For the last two years she has assessed us, by asking pretty much everything there is to know about me whilst we know nothing really about her. I've no idea where she is from, her children's names, anything. Yet she has asked the most personal questions and knows our responses. 

She's also shared during the last two years some weirdly intimate moments. She's come to find me in the ladies toilets when I was so nervous my head was down the loo. She's driven us back from a meeting in silence because our head was so full there were no words to say. She's seen us parent & listened to me sat in hospital with a toddler telling her my drama. 

And now we say goodbye to the person who wrote that she unreservedly recommended us to adopt. The person I've splurged on occasionally when I've been over thinking life. It's a real mix of relief & sadness; you have a strange connection with someone who knows so much but yet isn't your friend.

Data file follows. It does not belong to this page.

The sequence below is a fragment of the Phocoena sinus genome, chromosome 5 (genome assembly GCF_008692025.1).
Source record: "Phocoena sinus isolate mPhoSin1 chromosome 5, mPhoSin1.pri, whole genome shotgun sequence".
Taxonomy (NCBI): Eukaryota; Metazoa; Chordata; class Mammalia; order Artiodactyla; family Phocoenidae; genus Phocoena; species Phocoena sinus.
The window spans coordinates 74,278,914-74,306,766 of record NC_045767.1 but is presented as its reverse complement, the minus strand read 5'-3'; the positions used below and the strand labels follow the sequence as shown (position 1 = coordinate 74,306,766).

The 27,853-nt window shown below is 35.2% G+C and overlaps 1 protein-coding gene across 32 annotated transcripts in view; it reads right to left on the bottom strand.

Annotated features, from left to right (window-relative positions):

Social workers get so much flack but to be honest in our experience they've been amazing. They have masses and masses of work and never enough hours to do it. They have emailed us back immediately when we have sent it at 11pm. They are the little forgotten special people in the process who you miss once they've gone! If you'd have told me that two years ago I would have called you insane ❤️


Wednesday, 17 August 2016

It's just a piece of paper

It's just a piece of paper that tells us that you belong to us. It doesn't matter; it doesn't mean anything. You're part of us & our tribe. 

We don't need a piece of paper to say how much we love you. We don't need anyone to confirm that we're your mummy & daddy, or that the person who bosses you round is your sister, or that this is your home. Because you've always been part of us. You were even more the day we met you. You topped that off the day you arrived at your forever home & slept in your bed.